“Your way of acting should be different from the world’s way; prefer nothing to the love of Christ.” RB 4:20-21
The first time I visited Sacred Heart Monastery I was with good friends, who had surrounded me with their love and concern and thought a trip to such a place would be good for me. I was grieving after losing my mother suddenly and my father would pass away soon after.
The following year I returned on my own, uncertain if I would even be able to make the three-and-a-half-hour drive by myself. Each mile became a trial forcing me to face my fears and to come to terms with grief and loss. Yet somehow, I wanted to find my way to Sacred Heart, as if I would find whatever it was I needed there.
As I slowed the car to pull into the long drive that led to the chapel and retreat center, a calmness embraced me. Though I was exhausted from the drive and my churning emotions, I looked up to see a larger-than-life statue of Jesus, arms extended in a welcoming gesture beckoning me forward. A small voice inside of me said, “Welcome home.”
What I learned in subsequent visits to the monastery became a guidebook of sorts as I became increasingly interested in the way of monastic prayer and life, and especially the Rule of Benedict. I often recalled the images of the sisters as they went about their lives in community, coming and going, just as we do in many ways in our own homes, yet always returning together to the chapel for prayer. I saw the commitment to community that reminded me of the early church and how members held one another in esteem, despite the challenges that come with sharing daily life. I realized this way of being in the world yet not of it had been maintained throughout the centuries, and it set an example that encouraged me to learn more. Stability, conversion, and obedience took on new meaning as I explored the ways these attributes of the Rule applied to my own circumstances, within my marriage, my faith community, and the workplace.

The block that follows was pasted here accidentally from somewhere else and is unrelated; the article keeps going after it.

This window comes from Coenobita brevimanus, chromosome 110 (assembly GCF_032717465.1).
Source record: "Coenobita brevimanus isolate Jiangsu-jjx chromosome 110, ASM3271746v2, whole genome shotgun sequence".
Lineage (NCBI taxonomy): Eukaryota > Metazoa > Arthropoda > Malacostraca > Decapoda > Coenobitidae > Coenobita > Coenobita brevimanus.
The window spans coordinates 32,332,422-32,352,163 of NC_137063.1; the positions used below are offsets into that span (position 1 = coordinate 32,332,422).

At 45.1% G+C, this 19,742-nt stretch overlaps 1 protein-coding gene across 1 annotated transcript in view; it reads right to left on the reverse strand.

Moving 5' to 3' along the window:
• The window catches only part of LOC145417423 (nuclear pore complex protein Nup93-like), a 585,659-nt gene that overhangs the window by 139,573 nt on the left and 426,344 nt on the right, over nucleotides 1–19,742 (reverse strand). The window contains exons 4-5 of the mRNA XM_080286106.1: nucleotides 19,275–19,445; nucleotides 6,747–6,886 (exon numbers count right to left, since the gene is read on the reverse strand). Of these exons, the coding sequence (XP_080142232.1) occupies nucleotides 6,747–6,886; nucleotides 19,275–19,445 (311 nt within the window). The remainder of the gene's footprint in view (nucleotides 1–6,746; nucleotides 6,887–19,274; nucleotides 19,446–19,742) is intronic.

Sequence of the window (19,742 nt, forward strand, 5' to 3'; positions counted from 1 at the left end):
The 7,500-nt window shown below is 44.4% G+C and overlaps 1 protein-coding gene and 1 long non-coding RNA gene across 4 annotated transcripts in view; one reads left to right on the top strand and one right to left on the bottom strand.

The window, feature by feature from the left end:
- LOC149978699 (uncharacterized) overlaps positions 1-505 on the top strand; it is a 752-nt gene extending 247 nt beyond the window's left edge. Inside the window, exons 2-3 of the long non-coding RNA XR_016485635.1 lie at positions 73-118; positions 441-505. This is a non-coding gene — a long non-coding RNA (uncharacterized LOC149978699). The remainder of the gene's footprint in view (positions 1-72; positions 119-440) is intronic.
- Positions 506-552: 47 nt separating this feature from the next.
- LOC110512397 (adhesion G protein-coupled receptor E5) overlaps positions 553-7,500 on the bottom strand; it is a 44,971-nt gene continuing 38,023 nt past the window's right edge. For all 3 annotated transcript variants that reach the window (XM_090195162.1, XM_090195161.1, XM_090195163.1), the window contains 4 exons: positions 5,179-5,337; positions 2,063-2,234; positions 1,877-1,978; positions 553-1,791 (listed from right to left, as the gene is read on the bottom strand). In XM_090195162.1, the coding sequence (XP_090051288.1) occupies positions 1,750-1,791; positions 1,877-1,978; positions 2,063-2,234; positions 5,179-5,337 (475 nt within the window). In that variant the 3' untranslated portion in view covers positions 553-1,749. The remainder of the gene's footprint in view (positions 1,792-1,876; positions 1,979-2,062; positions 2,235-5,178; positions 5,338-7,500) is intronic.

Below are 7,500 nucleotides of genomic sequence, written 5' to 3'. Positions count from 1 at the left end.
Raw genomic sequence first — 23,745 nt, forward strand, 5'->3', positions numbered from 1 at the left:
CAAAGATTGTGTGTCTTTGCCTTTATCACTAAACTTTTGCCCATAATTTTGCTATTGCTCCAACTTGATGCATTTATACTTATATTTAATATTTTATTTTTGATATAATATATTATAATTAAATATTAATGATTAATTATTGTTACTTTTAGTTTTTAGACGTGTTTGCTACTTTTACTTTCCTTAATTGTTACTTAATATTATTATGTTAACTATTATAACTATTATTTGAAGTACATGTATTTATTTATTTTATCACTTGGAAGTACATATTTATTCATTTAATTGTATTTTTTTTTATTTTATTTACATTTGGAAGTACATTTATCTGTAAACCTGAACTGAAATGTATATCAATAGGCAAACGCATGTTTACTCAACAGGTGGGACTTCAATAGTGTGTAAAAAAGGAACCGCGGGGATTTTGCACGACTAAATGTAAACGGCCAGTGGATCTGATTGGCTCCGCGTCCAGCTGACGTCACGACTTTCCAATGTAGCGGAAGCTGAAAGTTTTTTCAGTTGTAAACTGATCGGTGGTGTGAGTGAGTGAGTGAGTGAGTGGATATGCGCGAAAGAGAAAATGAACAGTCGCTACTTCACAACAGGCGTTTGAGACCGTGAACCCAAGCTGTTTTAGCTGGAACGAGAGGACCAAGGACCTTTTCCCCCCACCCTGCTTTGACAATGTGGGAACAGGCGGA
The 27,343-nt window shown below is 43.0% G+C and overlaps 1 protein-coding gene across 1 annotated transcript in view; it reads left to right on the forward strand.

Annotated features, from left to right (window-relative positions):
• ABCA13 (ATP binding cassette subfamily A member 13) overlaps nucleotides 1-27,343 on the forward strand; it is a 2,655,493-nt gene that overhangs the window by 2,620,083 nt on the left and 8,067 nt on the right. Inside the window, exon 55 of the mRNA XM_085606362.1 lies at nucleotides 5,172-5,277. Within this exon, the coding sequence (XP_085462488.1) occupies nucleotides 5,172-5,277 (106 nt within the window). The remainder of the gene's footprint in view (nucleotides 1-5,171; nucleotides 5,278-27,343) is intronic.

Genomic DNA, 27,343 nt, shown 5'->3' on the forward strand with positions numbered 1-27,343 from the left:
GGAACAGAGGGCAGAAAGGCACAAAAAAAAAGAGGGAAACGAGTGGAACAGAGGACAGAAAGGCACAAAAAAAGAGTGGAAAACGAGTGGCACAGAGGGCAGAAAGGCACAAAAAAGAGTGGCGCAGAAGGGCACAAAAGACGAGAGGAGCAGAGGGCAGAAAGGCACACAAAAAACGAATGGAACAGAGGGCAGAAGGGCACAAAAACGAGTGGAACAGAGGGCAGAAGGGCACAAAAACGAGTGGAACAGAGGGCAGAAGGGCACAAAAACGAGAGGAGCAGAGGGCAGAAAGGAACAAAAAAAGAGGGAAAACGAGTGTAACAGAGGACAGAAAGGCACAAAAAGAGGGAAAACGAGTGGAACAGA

Losing both of my parents within a brief period had left me feeling alone in the world in a way, even though I have a loving husband, family, and friends. I longed for a sense of belonging that would attest to my being a part of the greater whole of the Christian life. I was yearning for something timeless and assuring in its ability to traverse the ages untouched by trends and the comings and goings of a restless, aimless human progression to the future. Within the Benedictine way of life, the centuries old Rule of Benedict, I heard a call that silenced my apprehensions about how unsuitable I was for such a life. I learned how the Rule was for beginners, for those who would fall down and yet get up, again and again. The Rule became a companion to me and enabled me to see a way of walking alongside Jesus, immersed in his life, along with others who felt led to do the same.
I come to Sacred Heart Monastery for many reasons, not least of which is to feel as if I am drawing nearer to the heart of Jesus and to be with others who long for this sense of connection too. Being in community with the sisters and oblates is a homecoming that reminds me how the body of Christ is woven into the world through prayer and commitment to caring for and loving one another. Our homes and communities become an extension of those graces found at the monastery.
I always leave feeling at home in the world, though not of it, with a Rule and a community to sustain me that is generous and forgiving of my fumbling intentions, yet capable of keeping me on course.
By Noel Poston, Oblate OSB